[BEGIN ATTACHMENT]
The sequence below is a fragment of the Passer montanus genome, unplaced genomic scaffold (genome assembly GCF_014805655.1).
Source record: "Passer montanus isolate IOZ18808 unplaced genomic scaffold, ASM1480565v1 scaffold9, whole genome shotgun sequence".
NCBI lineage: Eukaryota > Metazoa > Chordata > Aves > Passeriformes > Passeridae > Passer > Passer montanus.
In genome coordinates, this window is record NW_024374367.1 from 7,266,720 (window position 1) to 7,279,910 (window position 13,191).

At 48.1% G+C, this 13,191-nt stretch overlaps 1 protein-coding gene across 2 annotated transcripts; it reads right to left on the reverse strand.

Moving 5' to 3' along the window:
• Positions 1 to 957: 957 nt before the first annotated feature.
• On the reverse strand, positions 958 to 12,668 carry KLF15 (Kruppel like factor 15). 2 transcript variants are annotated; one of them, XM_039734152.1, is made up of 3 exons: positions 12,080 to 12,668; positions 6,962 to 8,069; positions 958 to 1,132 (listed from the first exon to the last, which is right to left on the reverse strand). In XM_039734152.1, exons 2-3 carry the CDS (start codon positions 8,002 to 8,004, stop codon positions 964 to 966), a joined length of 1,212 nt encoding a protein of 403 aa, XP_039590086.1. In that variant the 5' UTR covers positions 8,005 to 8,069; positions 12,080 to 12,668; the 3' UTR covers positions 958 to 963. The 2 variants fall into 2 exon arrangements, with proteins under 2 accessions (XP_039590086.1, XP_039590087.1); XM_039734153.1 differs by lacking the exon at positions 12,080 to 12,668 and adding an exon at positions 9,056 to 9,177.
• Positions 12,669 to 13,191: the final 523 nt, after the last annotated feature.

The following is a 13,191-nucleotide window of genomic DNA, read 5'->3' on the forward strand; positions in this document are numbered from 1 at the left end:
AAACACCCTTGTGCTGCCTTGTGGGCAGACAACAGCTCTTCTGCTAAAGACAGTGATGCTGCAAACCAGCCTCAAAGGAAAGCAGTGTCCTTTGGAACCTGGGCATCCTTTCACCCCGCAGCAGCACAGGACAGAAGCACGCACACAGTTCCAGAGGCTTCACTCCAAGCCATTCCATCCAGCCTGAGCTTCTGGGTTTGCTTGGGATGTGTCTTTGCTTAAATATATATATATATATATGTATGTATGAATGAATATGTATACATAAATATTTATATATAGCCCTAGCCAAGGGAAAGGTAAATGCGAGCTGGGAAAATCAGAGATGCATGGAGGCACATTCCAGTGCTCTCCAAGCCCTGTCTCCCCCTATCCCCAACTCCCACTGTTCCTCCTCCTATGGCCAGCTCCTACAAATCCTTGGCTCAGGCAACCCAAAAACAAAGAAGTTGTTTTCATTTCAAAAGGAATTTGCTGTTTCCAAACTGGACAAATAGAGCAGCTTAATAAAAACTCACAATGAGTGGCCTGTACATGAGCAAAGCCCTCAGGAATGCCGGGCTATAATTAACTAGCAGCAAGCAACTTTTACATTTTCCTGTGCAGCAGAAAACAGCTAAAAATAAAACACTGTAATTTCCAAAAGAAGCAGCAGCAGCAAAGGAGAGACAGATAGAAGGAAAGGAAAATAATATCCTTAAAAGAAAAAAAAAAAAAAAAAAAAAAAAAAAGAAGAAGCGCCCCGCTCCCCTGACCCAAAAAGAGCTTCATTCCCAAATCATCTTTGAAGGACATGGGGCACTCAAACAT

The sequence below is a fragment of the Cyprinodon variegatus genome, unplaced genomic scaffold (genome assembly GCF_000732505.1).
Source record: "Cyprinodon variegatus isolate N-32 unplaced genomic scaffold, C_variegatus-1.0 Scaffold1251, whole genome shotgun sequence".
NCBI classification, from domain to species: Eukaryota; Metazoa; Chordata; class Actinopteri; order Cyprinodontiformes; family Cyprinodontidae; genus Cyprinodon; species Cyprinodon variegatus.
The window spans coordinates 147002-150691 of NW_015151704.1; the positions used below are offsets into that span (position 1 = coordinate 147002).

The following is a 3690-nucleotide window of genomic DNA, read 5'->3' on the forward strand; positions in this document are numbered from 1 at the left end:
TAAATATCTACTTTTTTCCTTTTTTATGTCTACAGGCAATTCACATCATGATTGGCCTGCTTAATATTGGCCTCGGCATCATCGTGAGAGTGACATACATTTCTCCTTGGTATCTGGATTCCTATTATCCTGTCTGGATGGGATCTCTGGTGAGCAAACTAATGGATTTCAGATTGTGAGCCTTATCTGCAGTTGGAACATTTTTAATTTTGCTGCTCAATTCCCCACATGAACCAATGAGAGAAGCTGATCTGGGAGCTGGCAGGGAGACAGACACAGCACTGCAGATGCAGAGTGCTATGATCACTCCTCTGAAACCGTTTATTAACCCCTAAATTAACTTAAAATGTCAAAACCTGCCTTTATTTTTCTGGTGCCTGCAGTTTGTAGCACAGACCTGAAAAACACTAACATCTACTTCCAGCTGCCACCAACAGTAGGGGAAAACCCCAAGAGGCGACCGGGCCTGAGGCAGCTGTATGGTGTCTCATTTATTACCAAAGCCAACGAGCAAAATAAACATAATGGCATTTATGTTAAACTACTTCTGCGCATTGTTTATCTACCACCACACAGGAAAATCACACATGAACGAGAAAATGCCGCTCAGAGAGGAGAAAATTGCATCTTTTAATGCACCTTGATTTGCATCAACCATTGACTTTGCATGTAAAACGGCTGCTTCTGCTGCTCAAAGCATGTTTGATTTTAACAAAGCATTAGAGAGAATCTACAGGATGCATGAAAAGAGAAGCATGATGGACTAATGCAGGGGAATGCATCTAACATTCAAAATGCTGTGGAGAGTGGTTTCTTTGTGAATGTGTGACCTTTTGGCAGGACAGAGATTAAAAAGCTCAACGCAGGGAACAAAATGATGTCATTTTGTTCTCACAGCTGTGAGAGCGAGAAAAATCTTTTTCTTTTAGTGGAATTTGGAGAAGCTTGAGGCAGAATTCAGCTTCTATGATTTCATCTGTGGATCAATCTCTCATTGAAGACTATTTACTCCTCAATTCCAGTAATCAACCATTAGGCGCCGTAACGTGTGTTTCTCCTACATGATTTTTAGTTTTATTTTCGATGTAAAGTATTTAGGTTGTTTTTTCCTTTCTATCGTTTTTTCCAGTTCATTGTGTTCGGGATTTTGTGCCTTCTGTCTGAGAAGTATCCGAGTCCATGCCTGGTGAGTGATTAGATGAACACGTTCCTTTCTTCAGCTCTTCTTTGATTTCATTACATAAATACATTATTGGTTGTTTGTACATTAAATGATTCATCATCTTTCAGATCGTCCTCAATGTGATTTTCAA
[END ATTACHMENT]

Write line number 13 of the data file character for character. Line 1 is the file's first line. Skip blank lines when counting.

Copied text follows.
Source record: "Cyprinodon variegatus isolate N-32 unplaced genomic scaffold, C_variegatus-1.0 Scaffold1251, whole genome shotgun sequence".